For Immediate Release, September 19, 2023
Jeff Kuyper, Los Padres ForestWatch, (805) 770-3401, jeff@LPFW.org
Appeal Aims to Protect California’s Pine Mountain, Reyes Peak From Massive Logging Project
LOS ANGELES— Conservation groups filed an appeal today asking the 9th U.S. Circuit Court of Appeals to cancel a controversial logging and vegetation clearing project atop Pine Mountain and Reyes Peak in Southern California’s Los Padres National Forest.
The appeal seeks to protect a remote ridgeline important to Indigenous groups, climbers, hikers and other outdoor enthusiasts concerned about the future of this popular forest.
“This logging project would devastate some of the most diverse and unique habitats in the Los Padres National Forest,” said Hans Cole, vice president of Environmental Activism at Patagonia. “Pine Mountain is 90 minutes from our headquarters in Ventura and the area is important to our employees and customers because of its outdoor recreation opportunities including rock climbing, hiking and camping. We will continue advocating for more conservation of Los Padres National Forest.”
Today’s appeal seeks to overturn a U.S. Forest Service decision to cut mature trees and grind up native chaparral across 755 acres on Pine Mountain. The project area — equivalent in size to 575 American football fields — is on ancestral lands of the Chumash, who call the mountain ‘Opnow. It is popular with locals and tourists for a range of recreational activities and home to old-growth conifer forests and unique ecosystems.
“This logging targets some of Southern California’s last remaining roadless areas, including beautiful old-growth forests that provide crucial wildlife habitat,” said Justin Augustine, a senior attorney at the Center for Biological Diversity. “Pine Mountain’s forests deserve to be protected, not logged. We’re relying on the appeals court to stop this reckless project.”
The Forest Service approved the logging and clearing in 2021 amid widespread criticism, with more than 16,000 people opposing the project. Indigenous groups, ecologists, archaeologists, retired U.S. Fish and Wildlife and Forest Service scientists, local business owners, dozens of conservation organizations, elected officials and others requested major changes to the project and an environmental review before moving forward.
“Commercial logging and other activities allowed under the Reyes Peak Project would do irreparable harm to vulnerable wildlife and pristine areas of the forest,” said Maggie Hall, deputy chief counsel at the Environmental Defense Center. “This appeal is critical to protect this beautiful natural place and prevent logging companies from exploiting a sacred cultural site.”
Most commenters were concerned about using heavy equipment to cut large, healthy trees, possibly through a commercial timber sale. Forest Service officials dismissed these concerns and did not make any changes to the project.
“Today’s appeal seeks to hold the Forest Service accountable for exploiting loopholes, disregarding public input, and threatening irreparable damage to one of our region’s last remaining mature and old growth forests,” said ForestWatch executive director Jeff Kuyper. “We are asking the 9th Circuit to set aside this dangerous approach that places our forests, our climate and our communities at risk.”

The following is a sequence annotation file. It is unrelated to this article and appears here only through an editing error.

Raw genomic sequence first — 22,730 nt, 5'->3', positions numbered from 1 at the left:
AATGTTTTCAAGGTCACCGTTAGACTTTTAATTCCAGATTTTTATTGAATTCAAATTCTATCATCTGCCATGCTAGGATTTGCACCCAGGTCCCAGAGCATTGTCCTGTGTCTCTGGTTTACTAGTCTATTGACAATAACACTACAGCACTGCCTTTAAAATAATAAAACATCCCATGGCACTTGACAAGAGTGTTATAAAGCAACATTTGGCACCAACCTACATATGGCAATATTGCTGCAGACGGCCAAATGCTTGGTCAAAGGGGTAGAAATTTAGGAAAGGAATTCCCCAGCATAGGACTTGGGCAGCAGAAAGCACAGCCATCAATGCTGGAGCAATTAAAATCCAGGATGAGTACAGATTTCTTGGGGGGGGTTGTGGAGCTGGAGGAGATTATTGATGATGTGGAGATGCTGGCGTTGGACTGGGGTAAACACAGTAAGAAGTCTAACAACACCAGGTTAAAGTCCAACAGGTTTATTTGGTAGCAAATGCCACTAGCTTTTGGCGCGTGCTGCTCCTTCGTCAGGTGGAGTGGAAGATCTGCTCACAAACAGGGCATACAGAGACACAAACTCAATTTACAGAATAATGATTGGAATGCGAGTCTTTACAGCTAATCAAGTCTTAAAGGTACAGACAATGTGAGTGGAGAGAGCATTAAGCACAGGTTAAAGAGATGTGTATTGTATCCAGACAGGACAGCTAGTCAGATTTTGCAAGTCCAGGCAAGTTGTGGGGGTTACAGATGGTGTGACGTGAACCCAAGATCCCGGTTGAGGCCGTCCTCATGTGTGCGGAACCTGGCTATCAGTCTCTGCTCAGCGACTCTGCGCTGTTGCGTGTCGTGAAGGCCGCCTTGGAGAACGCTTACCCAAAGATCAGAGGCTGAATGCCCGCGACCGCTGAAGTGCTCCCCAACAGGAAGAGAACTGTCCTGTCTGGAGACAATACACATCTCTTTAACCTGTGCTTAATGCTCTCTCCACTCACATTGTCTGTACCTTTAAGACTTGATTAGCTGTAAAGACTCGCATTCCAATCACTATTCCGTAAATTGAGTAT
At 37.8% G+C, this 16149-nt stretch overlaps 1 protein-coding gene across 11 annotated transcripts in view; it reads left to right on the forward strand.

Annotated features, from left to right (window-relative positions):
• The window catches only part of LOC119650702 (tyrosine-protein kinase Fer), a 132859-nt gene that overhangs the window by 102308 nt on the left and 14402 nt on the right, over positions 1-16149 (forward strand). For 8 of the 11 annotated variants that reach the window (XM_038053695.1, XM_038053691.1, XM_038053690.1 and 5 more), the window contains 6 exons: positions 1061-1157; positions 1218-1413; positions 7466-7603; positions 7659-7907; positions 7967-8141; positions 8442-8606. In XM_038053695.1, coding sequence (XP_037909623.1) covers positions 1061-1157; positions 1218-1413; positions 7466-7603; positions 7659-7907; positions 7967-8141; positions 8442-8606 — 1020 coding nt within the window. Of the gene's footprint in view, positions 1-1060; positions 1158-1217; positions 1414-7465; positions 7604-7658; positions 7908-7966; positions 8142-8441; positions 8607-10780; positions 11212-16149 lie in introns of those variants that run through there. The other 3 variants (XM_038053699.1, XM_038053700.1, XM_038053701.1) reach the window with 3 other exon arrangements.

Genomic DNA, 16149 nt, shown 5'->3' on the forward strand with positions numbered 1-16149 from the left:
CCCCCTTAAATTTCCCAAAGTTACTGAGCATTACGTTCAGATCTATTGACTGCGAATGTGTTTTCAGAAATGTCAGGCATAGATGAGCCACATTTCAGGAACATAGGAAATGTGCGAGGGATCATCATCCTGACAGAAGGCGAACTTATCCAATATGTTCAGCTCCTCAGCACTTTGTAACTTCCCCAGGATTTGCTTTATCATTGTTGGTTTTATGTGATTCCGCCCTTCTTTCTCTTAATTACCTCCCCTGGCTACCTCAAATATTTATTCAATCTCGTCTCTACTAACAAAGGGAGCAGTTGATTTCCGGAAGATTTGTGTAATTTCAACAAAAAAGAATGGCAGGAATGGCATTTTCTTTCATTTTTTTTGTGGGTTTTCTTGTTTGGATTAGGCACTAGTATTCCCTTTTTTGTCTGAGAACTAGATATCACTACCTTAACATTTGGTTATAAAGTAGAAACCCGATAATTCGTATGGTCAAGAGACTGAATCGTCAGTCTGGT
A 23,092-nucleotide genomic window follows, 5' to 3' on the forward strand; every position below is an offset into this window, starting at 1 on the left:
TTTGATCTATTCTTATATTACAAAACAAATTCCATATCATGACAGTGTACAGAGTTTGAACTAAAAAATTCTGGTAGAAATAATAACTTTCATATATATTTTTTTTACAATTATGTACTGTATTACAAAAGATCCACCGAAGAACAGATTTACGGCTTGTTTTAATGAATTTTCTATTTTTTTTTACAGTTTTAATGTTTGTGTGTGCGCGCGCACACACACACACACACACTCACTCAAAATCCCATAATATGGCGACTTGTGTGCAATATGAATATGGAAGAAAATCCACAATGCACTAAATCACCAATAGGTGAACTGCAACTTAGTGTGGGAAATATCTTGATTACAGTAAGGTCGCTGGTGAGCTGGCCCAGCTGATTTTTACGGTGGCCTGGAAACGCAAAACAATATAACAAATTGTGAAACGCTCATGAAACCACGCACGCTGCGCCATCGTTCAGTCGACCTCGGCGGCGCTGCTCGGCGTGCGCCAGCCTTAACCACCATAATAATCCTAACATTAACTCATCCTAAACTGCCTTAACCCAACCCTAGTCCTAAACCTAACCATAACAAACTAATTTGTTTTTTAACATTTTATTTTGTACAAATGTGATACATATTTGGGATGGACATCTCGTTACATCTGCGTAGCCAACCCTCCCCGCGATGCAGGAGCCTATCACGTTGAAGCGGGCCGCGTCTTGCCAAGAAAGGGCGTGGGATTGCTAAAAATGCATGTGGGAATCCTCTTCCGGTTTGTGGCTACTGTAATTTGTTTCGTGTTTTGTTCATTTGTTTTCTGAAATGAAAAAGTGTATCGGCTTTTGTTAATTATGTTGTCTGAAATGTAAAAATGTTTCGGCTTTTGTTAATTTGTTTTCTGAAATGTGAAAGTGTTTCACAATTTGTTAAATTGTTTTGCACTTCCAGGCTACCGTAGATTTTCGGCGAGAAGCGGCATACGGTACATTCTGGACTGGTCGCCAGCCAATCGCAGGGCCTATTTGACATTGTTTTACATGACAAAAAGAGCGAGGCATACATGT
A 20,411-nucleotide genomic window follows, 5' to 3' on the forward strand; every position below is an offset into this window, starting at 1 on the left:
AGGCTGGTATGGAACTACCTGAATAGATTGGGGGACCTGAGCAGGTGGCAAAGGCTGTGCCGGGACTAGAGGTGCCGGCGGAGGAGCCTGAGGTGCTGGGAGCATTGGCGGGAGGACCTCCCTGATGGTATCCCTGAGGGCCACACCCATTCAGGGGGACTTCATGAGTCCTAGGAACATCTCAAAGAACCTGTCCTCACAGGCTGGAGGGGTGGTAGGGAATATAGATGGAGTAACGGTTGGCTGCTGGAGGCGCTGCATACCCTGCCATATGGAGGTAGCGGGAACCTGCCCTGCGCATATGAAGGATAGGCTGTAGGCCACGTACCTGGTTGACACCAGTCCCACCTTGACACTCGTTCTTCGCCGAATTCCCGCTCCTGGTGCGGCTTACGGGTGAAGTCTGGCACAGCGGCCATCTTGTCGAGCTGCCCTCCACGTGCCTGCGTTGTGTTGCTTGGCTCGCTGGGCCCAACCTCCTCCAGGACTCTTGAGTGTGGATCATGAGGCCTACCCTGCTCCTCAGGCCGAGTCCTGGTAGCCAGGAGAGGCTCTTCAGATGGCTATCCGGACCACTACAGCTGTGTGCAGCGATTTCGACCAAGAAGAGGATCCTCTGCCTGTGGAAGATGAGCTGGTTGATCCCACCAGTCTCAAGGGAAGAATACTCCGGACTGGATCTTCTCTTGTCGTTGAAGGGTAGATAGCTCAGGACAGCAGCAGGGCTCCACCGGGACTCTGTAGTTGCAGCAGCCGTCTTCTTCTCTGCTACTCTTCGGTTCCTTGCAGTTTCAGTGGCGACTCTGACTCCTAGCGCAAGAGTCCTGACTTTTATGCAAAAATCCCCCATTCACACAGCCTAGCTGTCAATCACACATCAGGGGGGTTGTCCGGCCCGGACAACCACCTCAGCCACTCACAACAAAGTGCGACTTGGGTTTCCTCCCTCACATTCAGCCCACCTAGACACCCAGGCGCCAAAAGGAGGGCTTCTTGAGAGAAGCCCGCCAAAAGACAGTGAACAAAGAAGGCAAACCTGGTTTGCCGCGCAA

Last year the groups sued the Forest Service in U.S. District Court, saying the project would violate environmental laws, harm vulnerable wildlife and damage intact roadless areas in the forest. The groups alleged violations of the Healthy Forests Restoration Act, National Environmental Policy Act, Roadless Area Conservation Rule and National Forest Management Act. In July a federal judge ruled against the groups and allowed the project to proceed.
“Most of the current science finds that removing trees from forests creates a hotter, drier and windier microclimate that actually increases overall severity in wildfires,” said Dr. Chad Hanson, forest ecologist with the John Muir Project of Earth Island Institute.
“The climbing areas and landscape at Pine Mountain deserve to be protected and preserved in order to allow future generations to discover and enjoy the many recreational opportunities the area offers,” said Byron Harvison, director of policy and government affairs at The American Alpine Club. “Pine Mountain's storied history in local climbing lore, as well as its unique topography and biology deserve a closer analysis before the terrain is changed forever.”
“Pine Mountain represents a uniquely special environment for its high elevation ancient conifers, its views to our offshore islands and its variety of recreation opportunities,” said Keep Sespe Wild conservation director Alasdair Coyne. “Logging these old-growth conifers will do nothing to protect homes from forest fires, as there are no buildings for miles around.”
Groups filing the appeal are Los Padres ForestWatch, Keep Sespe Wild Committee, Earth Island Institute and American Alpine Club, represented by the Environmental Defense Center; and the Center for Biological Diversity, California Chaparral Institute, and Patagonia Works, represented by the Center.
The Center for Biological Diversity is a national, nonprofit conservation organization with more than 1.7 million members and online activists dedicated to the protection of endangered species and wild places.